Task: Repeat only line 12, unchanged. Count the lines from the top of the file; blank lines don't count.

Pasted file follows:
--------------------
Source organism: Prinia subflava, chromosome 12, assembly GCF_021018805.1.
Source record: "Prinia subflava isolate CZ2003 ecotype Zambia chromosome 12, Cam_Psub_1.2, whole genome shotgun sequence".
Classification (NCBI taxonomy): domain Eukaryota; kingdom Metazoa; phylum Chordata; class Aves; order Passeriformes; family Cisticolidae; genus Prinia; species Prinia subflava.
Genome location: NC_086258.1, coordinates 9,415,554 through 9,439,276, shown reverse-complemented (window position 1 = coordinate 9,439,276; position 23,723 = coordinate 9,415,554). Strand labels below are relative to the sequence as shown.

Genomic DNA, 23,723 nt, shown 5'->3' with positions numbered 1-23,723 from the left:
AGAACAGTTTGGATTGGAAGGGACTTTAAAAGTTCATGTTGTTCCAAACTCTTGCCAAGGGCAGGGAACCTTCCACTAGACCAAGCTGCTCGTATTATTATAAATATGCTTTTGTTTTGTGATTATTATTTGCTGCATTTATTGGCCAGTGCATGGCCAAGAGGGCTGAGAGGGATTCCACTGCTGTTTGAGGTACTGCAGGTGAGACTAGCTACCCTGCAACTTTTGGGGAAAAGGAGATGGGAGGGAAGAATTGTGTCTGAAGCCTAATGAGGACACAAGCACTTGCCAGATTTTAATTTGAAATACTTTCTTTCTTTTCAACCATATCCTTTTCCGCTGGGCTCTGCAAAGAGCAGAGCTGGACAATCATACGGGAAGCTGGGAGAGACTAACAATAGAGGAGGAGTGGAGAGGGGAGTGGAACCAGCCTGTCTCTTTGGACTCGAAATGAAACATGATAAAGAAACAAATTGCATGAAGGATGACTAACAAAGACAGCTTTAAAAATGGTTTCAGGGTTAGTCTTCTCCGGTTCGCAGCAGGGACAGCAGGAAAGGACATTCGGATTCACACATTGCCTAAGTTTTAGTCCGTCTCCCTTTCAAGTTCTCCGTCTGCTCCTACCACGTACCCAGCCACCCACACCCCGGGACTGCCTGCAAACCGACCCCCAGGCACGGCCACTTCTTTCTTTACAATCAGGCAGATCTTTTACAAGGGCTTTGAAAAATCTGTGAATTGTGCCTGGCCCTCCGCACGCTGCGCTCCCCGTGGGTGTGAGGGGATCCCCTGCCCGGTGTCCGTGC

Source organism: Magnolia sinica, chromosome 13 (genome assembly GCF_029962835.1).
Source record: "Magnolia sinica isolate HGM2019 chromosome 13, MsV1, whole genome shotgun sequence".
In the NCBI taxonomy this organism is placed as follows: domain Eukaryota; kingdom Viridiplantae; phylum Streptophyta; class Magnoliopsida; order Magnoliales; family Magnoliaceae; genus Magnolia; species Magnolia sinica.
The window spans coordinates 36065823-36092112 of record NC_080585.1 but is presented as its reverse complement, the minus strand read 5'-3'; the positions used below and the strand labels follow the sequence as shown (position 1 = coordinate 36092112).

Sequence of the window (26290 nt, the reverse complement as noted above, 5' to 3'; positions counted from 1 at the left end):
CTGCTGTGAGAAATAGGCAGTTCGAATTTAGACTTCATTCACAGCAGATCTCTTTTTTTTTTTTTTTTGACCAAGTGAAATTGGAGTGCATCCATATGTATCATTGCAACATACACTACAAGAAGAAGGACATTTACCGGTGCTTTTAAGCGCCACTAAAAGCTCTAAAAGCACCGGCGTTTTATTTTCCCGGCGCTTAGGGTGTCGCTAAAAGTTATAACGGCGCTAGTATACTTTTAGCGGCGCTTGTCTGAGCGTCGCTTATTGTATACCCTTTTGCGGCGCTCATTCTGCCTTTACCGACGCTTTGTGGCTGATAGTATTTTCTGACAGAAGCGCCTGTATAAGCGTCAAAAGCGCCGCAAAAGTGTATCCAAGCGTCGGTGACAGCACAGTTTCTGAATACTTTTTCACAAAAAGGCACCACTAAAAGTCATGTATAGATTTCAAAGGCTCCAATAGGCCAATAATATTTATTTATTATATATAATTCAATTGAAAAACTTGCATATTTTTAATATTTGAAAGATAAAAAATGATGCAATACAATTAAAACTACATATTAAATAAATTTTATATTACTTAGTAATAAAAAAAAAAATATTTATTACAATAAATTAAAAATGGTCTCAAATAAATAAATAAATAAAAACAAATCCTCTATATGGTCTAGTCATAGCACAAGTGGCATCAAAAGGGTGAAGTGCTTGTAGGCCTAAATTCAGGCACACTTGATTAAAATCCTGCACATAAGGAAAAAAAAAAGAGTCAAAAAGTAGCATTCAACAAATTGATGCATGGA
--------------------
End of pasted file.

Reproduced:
CTGCTGTGAGAAATAGGCAGTTCGAATTTAGACTTCATTCACAGCAGATCTCTTTTTTTTTTTTTTTTGACCAAGTGAAATTGGAGTGCATCCATATGTATCATTGCAACATACACTACAAGAAGAAGGACATTTACCGGTGCTTTTAAGCGCCACTAAAAGCTCTAAAAGCACCGGCGTTTTATTTTCCCGGCGCTTAGGGTGTCGCTAAAAGTTATAACGGCGCTAGTATACTTTTAGCGGCGCTTGTCTGAGCGTCGCTTATTGTATACCCTTTTGCGGCGCTCATTCTGCCTTTACCGACGCTTTGTGGCTGATAGTATTTTCTGACAGAAGCGCCTGTATAAGCGTCAAAAGCGCCGCAAAAGTGTATCCAAGCGTCGGTGACAGCACAGTTTCTGAATACTTTTTCACAAAAAGGCACCACTAAAAGTCATGTATAGATTTCAAAGGCTCCAATAGGCCAATAATATTTATTTATTATATATAATTCAATTGAAAAACTTGCATATTTTTAATATTTGAAAGATAAAAAATGATGCAATACAATTAAAACTACATATTAAATAAATTTTATATTACTTAGTAATAAAAAAAAAAATATTTATTACAATAAATTAAAAATGGTCTCAAATAAATAAATAAATAAAAACAAATCCTCTATATGGTCTAGTCATAGCACAAGTGGCATCAAAAGGGTGAAGTGCTTGTAGGCCTAAATTCAGGCACACTTGATTAAAATCCTGCACATAAGGAAAAAAAAAAGAGTCAAAAAGTAGCATTCAACAAATTGATGCATGGA